5.  Fred Astaire for The Band Wagon (1953):  The Master at the top of his game in one of the best musicals directed by Vincente Minnelli.  Comedy is hard work.  Musical comedy is even harder.  But rarely does an actor get an Oscar nomination for the lead role in a musical unless tragedy is involved.  Yul Brynner in The King and I (1956), Ron Moody in Oliver! (1968) and Hugh Jackman in Les Misérables (2012) were all Oscar nominees for musicals that had a heartbreaking death in the last act.  Gene Kelly, who generously and often mentioned the artistic debt he owed to Fred Astaire, got a Best Actor Oscar nomination for Anchors Aweigh (1945), a musical comedy with a happy ending.  Fred Astaire and Ginger Rogers were a legendary screen team that starred in iconic original movie musical comedies in the 1930s.  Her one and only Oscar nomination came for the feminist drama, Kitty Foyle (1940).  She won.  Astaire's one and only Oscar nomination came for his supporting role surviving disaster in The Towering Inferno (1974), also a drama.  He should've been in the Best Actor Oscar race for this Minnelli gem.  Astaire played the Hollywood musical comedy veteran of 1930s classics, nervously attempting to reinvent him in a new Broadway musical after three years of movie unemployment.  West Coast movie columnists consider entertainer Tony Hunter (Astaire) a has-been.  He takes it all in stride as he sings a breezy rendition of "By Myself."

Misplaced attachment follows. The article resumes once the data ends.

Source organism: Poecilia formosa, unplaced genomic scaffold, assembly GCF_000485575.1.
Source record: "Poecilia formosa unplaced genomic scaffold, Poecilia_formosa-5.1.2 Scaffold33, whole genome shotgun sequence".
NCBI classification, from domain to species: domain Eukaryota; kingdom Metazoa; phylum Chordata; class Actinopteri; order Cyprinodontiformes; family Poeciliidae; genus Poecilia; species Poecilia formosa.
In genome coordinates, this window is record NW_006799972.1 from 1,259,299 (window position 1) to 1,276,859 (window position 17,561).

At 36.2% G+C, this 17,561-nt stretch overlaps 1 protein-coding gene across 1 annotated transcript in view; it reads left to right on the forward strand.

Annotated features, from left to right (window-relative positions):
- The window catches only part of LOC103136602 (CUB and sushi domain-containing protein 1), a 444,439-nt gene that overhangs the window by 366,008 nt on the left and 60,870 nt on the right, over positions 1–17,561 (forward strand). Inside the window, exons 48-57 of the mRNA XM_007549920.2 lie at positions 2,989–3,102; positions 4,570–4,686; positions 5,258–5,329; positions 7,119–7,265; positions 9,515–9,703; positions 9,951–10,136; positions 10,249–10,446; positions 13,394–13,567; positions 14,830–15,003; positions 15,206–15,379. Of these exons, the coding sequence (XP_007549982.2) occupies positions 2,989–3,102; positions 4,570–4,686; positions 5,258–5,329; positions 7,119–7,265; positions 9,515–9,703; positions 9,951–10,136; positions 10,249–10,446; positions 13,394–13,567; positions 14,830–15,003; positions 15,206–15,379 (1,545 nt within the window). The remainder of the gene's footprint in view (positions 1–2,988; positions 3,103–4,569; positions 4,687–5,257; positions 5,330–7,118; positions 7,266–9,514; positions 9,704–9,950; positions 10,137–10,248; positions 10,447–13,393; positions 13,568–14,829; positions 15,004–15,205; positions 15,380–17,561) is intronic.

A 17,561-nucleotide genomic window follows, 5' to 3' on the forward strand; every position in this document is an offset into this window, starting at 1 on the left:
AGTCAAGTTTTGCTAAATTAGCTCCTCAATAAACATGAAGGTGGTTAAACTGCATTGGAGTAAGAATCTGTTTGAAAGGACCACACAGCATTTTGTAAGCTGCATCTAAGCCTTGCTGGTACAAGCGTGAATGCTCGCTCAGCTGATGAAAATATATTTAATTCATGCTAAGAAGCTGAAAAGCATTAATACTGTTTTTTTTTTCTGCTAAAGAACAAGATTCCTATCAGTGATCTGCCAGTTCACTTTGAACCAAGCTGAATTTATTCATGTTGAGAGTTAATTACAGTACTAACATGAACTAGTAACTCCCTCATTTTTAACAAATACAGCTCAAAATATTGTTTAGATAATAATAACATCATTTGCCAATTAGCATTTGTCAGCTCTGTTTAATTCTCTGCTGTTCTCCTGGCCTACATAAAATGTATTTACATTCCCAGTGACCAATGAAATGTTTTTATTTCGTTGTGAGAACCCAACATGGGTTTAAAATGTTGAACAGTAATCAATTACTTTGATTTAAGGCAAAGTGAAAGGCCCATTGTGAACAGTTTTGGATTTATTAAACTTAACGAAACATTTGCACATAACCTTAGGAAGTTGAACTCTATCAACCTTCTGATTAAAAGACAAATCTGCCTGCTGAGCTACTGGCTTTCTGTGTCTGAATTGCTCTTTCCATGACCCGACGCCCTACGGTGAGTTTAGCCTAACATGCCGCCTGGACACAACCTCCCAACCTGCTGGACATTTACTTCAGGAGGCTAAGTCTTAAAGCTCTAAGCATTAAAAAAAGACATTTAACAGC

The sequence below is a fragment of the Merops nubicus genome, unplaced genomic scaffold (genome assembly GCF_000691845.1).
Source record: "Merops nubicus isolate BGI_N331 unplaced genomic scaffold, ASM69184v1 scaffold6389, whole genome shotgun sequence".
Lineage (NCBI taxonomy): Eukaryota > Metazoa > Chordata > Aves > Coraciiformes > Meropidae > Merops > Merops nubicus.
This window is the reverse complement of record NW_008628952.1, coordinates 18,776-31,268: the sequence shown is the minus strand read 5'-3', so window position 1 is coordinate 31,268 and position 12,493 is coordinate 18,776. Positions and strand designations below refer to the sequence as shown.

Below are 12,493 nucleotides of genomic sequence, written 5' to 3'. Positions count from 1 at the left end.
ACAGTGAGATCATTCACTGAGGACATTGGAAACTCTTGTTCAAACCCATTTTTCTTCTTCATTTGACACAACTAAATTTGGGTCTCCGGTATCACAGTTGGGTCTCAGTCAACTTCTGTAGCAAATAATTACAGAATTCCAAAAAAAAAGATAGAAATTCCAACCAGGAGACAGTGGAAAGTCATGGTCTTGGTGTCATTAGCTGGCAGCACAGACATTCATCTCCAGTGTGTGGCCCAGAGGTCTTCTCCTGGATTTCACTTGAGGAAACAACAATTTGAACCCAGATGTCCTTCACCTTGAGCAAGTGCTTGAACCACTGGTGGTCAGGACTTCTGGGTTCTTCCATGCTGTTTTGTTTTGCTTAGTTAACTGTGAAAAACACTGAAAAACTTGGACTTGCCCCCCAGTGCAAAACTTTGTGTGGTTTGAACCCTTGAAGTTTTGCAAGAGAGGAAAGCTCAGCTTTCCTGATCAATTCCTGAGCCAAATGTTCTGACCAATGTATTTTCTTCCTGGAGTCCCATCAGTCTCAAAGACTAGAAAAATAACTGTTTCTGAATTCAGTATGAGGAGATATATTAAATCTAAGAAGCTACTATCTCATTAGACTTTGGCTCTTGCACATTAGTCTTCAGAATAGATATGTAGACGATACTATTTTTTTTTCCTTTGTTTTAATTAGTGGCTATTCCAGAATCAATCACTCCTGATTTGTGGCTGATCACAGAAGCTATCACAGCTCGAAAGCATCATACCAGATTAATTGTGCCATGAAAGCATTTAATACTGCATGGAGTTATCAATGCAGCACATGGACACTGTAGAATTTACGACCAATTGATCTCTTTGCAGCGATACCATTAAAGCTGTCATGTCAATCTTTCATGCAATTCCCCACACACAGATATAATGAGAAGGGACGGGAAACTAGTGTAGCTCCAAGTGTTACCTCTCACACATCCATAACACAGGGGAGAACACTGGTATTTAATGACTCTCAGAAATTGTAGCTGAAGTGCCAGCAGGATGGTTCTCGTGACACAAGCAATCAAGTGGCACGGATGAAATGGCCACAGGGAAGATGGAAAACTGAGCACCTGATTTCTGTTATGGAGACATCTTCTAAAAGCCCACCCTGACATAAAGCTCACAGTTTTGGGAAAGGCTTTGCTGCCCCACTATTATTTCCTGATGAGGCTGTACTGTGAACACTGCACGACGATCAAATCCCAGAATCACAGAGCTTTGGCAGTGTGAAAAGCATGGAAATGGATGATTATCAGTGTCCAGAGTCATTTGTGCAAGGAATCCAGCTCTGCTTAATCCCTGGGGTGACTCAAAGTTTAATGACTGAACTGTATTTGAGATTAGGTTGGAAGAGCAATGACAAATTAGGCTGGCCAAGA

He's intimidated by the pretentious but good-natured director as he watches him on Broadway star in a Greek tragedy revival that he also directed.  Lovable Tony Hunter is also sensitive about his age and height.  He's got a temper.  There's misunderstanding and conflict with his leading lady, a young ballet star.  We know they'll fall in love while everybody tries to fix The Band Wagon after a disastrous out of town preview.

Astaire did reinvent himself with this musical.  He did one of the most sublime numbers of his film career with Cyd Charisse, his co-star.  It's the "Dancing in the Dark" number.
The movie ends with the celebrated "Girl Hunt" jazz ballet, a send-up of Mickey Spillane novels popular at the time.  This number, with Tony Hunter narrating/dancing the role of private eye Rod Riley, is a knock-out.  Cyd Charisse was simply extraordinary.